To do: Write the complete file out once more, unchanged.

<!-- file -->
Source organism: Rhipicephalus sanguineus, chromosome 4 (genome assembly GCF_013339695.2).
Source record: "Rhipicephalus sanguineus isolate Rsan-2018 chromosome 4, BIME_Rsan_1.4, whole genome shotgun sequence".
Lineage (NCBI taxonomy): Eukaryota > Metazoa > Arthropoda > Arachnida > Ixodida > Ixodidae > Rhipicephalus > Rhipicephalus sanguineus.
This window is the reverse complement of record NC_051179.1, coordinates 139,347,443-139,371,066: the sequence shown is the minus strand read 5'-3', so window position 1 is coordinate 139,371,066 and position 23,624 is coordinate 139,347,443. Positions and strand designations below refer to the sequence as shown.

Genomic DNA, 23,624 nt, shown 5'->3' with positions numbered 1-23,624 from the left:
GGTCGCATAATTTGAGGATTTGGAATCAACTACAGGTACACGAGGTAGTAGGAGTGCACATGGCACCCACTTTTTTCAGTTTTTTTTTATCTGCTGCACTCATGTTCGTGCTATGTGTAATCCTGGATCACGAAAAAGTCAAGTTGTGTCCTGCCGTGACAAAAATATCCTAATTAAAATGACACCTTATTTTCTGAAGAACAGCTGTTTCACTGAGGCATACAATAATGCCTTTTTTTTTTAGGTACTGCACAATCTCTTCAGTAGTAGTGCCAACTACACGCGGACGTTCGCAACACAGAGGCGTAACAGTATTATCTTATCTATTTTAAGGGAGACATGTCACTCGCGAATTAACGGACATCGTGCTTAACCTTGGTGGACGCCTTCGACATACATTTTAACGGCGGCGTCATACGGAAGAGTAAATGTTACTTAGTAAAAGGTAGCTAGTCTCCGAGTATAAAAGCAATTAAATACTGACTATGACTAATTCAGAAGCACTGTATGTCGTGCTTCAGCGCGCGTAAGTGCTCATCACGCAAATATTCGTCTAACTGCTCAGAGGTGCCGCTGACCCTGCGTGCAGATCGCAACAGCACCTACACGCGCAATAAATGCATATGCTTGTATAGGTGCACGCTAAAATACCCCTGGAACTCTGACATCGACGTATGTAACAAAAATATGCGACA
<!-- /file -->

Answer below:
Source organism: Rhipicephalus sanguineus, chromosome 4 (genome assembly GCF_013339695.2).
Source record: "Rhipicephalus sanguineus isolate Rsan-2018 chromosome 4, BIME_Rsan_1.4, whole genome shotgun sequence".
Lineage (NCBI taxonomy): Eukaryota > Metazoa > Arthropoda > Arachnida > Ixodida > Ixodidae > Rhipicephalus > Rhipicephalus sanguineus.
This window is the reverse complement of record NC_051179.1, coordinates 139,347,443-139,371,066: the sequence shown is the minus strand read 5'-3', so window position 1 is coordinate 139,371,066 and position 23,624 is coordinate 139,347,443. Positions and strand designations below refer to the sequence as shown.

Genomic DNA, 23,624 nt, shown 5'->3' with positions numbered 1-23,624 from the left:
GGTCGCATAATTTGAGGATTTGGAATCAACTACAGGTACACGAGGTAGTAGGAGTGCACATGGCACCCACTTTTTTCAGTTTTTTTTTATCTGCTGCACTCATGTTCGTGCTATGTGTAATCCTGGATCACGAAAAAGTCAAGTTGTGTCCTGCCGTGACAAAAATATCCTAATTAAAATGACACCTTATTTTCTGAAGAACAGCTGTTTCACTGAGGCATACAATAATGCCTTTTTTTTTTAGGTACTGCACAATCTCTTCAGTAGTAGTGCCAACTACACGCGGACGTTCGCAACACAGAGGCGTAACAGTATTATCTTATCTATTTTAAGGGAGACATGTCACTCGCGAATTAACGGACATCGTGCTTAACCTTGGTGGACGCCTTCGACATACATTTTAACGGCGGCGTCATACGGAAGAGTAAATGTTACTTAGTAAAAGGTAGCTAGTCTCCGAGTATAAAAGCAATTAAATACTGACTATGACTAATTCAGAAGCACTGTATGTCGTGCTTCAGCGCGCGTAAGTGCTCATCACGCAAATATTCGTCTAACTGCTCAGAGGTGCCGCTGACCCTGCGTGCAGATCGCAACAGCACCTACACGCGCAATAAATGCATATGCTTGTATAGGTGCACGCTAAAATACCCCTGGAACTCTGACATCGACGTATGTAACAAAAATATGCGACA